What Gives A Golden Yorkie Its Golden Color?
Golden Yorkies look gorgeous, there is no doubt about that. Their silky coat shimmers in the light, just like silk golden-silver yarn.
To understand what gives a golden Yorkie its beautiful coat color, you need a basic understanding of dog genetics. Two pigments are responsible for a dog’s coat color: Eumelanin and Pheomelanin.
The Eumelanin pigment contributes to grey, brown, or black. The Pheomelanin pigment imparts the yellow, red, or golden colors.
For Pheomelanin to be more dominant than Eumelanin, a puppy needs certain genetic combinations of the gene known as the ‘e’ (extension) gene.
Without going into too much complicated scientific jargon, a Yorkie puppy will only acquire a yellow or golden-colored coat, if it has the e-gene in a combination of recessive ‘ee-genes’ from both parents.
Are Golden Yorkies Healthy?
As explained above, true golden Yorkies are extremely rare. The Yorkie puppies that are born completely golden have to have two completely golden parents, too.
The true gold color is also an indication that the dog has the recessive golden gene. And this gene could bring some health issues with it.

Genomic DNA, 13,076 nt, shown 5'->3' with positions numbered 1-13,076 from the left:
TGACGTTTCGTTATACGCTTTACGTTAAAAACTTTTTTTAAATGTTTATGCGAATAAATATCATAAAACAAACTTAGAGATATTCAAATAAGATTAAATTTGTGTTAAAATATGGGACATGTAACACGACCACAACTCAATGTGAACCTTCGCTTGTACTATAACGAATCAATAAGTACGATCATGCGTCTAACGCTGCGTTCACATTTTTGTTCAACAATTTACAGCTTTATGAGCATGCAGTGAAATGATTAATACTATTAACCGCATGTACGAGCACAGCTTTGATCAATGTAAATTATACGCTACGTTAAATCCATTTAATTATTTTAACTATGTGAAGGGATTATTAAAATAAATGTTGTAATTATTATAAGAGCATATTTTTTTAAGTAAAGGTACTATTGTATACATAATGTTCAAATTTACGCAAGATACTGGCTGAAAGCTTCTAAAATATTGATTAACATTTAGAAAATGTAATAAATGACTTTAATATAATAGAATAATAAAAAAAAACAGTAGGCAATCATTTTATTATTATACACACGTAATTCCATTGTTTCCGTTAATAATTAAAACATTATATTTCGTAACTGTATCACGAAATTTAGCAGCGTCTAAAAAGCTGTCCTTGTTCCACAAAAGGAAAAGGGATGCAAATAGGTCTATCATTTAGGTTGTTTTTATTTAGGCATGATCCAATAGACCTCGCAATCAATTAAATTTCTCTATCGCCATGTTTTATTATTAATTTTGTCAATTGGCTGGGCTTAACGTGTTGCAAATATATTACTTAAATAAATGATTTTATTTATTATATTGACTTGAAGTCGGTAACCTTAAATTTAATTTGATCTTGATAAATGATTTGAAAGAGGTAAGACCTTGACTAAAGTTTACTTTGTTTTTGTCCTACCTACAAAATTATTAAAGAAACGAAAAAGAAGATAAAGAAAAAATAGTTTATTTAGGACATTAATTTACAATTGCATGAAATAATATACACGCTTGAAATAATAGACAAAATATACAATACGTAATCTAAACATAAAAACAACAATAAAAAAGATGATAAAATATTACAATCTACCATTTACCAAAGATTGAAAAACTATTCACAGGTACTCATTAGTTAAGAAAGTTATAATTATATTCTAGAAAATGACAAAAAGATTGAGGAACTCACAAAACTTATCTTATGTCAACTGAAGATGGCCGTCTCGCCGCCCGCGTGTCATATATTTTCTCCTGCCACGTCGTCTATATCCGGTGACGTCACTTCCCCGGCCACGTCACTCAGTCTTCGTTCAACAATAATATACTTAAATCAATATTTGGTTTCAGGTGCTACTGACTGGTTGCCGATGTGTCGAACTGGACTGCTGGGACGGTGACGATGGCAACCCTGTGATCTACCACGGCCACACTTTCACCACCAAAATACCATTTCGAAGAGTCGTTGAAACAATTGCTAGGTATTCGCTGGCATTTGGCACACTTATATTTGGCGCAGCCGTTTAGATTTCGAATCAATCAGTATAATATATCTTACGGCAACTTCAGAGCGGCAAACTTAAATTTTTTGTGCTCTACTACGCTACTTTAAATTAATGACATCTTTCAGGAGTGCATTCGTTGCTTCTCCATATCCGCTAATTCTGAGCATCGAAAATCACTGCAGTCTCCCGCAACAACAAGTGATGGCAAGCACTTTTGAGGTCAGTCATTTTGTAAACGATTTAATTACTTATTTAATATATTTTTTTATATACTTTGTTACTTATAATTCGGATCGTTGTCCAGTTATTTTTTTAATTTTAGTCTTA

Yorkie breeders who breed for color often use unsafe methods to develop these rare colors. They are only after profits, so they may not conduct health tests on their breeding dogs.
Sometimes they even inbreed their Golden Yorkies to continue developing such rare colored puppies. Inbreeding can result in many health issues in dogs such as skeletal irregularities, deafness, cardiac issues, and even reproductive problems.
Gullible owners who are after rare colors may not be aware of these health issues and end up paying purebred prices for their puppies.
Since solid-colored Yorkies are not standard dogs, they are not AKC registered. This is why there is very little information about them. Any documentation about rare golden Yorkies with specific health problems may be hard to come by.
If you trust the breeder from whom you purchase your purebred Golden Yorkie, then it is likely that she or he has tested their breeding dogs for health issues. In that case, you have a good chance of getting a healthy puppy.
Remember that solid-colored Yorkies are not eligible for dog shows. And good breeders who genuinely care about the breed’s welfare will refrain from specifically breeding golden Yorkies.
This helps maintain standard colors and other characteristics in the breed. This is also the reason why reputed breeders will themselves advise potential pet owners not to go for such rare colored Yorkies.
Full Grown Blonde Yorkie
Blonde Yorkies have a fair, pale yellow coat. The gorgeous coat may actually be a combination of silky white with gold. This rare Yorkie coat is eye-catching and stands out in a crowd. No wonder it is also popular among dog owners.